Figure 1 is a broken plan of a portion of oil-bearing territory in which oil wells have been provided. Fig. 2 is an enlarged vertical section from line 1*, Fig. 1, showing a well through which fluid pressure maybe applied to the formation and a well to which such pressure may be applied through the formation.

Arrows indicate the direction of gaseous fluid pressure against the clogging material. newly-invented method, gaseous fluid pressure may be applied from a well 1 which may be a newly drilled well or one that has not become fully clogged and that is yet receptive to the gas and will admit the same to the interstices of the oil-bearing stratum 2 around and outside of the paraffin or otherwise clogged portion 3 of the oil-bearing formation immediately surrounding the pocket 4 of the well 5 to be restored, thus producing an artificial rock pressure, so that the tendency is to force the paraffin, etc., from the interstices of the rock at 3 into the well pocket 4. After such pressure has been applied, a liquidizing agent, such as superheated steam or heat-generating materials asquickline and water, or some other heat-carrying or heat-generating medium that will melt the paraffin and other clogging hydrocarbons, and thereby liquidize the same, is applied to the paraffin, etc., from the interior of the well 5 which is to be restored. Or a liquidizing agent such as gasolene may be introduced into the. free well 1 and al- 6 lowed to percolate into the formation 2 and be driven by the gaseous fluid pressure from the well 1 to the adjacent clogged wells 5.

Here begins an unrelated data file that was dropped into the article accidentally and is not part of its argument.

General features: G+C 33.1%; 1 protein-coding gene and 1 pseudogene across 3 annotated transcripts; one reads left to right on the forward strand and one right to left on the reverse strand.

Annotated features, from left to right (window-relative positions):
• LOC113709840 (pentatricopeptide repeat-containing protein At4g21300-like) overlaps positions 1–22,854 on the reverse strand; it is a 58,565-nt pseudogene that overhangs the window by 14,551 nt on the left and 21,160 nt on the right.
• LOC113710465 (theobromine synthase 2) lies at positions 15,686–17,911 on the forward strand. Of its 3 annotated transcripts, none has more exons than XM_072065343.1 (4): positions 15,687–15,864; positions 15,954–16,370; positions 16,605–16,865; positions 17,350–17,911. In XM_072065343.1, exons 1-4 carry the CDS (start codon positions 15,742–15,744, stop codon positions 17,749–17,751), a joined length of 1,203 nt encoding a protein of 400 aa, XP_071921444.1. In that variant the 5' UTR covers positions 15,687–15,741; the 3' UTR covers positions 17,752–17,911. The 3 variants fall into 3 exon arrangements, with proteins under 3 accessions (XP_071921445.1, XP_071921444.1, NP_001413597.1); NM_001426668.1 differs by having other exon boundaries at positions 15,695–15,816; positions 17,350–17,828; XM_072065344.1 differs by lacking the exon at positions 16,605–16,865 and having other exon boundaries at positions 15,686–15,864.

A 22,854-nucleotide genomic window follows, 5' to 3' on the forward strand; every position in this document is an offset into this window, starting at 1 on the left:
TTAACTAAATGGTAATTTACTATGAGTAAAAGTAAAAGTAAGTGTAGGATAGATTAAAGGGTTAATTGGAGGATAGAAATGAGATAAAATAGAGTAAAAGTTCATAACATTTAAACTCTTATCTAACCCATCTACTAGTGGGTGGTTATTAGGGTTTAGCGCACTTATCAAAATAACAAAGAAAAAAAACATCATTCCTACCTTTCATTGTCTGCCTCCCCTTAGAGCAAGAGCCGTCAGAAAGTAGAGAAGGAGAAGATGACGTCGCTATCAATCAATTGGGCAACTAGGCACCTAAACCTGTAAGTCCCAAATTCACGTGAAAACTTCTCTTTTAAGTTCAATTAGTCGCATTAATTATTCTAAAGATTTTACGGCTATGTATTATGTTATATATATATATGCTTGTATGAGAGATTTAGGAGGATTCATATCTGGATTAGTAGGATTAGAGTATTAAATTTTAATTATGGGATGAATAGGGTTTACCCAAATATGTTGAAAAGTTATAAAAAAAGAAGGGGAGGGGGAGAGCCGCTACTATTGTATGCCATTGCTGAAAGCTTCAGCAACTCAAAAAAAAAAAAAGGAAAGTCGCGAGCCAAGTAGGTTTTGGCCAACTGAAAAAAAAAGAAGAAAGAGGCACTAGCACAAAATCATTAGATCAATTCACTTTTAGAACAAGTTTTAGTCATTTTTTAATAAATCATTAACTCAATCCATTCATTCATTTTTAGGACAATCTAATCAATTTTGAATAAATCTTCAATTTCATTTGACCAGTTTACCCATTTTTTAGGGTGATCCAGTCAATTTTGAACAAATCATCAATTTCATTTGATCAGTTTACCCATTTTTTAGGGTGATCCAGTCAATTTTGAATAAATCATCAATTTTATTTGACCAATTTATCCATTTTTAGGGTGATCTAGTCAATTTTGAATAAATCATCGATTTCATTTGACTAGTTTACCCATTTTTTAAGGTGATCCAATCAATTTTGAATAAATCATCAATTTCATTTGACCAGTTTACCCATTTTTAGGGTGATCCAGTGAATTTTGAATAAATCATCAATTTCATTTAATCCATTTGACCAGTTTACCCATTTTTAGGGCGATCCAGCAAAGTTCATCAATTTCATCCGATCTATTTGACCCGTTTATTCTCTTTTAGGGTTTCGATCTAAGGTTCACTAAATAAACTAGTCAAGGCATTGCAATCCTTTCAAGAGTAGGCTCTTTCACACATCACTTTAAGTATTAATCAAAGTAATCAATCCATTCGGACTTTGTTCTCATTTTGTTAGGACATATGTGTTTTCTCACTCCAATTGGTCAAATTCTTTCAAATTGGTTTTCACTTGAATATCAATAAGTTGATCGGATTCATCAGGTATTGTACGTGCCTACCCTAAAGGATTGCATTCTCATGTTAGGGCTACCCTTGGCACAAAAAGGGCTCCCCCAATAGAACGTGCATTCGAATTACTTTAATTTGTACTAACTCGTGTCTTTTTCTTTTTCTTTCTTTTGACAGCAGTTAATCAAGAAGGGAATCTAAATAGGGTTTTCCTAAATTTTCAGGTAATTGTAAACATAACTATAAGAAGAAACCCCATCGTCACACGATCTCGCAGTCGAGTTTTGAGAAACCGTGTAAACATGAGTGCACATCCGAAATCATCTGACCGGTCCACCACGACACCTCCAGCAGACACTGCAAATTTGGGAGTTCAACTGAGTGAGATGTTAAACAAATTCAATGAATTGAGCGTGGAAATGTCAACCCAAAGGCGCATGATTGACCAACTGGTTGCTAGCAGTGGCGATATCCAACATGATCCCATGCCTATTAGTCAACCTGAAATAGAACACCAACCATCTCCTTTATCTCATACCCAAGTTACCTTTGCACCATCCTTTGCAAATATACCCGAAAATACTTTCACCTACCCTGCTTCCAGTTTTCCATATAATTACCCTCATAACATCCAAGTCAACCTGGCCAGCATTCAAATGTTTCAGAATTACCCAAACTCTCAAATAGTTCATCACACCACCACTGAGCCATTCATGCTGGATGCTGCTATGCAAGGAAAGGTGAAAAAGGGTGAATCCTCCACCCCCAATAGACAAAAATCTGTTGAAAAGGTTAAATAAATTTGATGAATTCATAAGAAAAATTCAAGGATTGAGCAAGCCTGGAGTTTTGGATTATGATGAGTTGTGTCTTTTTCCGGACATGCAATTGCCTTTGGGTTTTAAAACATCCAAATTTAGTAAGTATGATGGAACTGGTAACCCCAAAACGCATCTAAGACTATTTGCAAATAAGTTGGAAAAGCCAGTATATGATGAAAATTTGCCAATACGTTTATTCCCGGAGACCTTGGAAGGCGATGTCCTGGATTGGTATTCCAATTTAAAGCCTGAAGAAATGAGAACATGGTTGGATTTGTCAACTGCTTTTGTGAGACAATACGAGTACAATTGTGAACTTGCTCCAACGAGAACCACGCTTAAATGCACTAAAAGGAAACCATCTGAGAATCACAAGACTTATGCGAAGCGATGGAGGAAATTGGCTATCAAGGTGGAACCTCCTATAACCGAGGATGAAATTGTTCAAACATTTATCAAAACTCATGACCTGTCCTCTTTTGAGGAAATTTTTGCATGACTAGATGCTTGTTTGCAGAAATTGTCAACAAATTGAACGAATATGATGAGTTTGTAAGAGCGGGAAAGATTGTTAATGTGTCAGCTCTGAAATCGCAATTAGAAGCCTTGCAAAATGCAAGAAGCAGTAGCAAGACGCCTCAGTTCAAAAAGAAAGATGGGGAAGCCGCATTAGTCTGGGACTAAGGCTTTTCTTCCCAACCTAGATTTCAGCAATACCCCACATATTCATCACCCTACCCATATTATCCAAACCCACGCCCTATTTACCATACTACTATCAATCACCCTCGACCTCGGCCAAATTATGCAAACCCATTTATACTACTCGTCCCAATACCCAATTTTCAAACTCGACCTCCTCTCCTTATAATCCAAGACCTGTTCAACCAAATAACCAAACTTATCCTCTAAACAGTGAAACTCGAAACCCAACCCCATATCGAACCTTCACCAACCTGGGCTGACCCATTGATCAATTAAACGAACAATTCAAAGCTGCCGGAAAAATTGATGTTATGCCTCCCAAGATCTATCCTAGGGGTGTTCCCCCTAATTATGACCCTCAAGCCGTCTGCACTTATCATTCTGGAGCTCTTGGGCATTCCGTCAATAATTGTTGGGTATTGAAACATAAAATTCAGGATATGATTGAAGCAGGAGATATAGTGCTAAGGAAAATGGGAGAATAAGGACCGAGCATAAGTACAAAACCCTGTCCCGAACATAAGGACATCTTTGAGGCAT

To increase the production of a partially clogged well which will take gas, the pressure in the surrounding stratum outside of the clog ed portion thereof will first be increased by pumpingatmospheric air or gas into the well for a considerable time, say two or three weeks, more or less, before the application of the fluidizing medium is commenced, so that the rock pressure will force the liquidized hydrocarbons out of the stratum into the well; otherwise the liquid ized material will be driven back into the formation and may there congeal, thus preventing the results aimed at.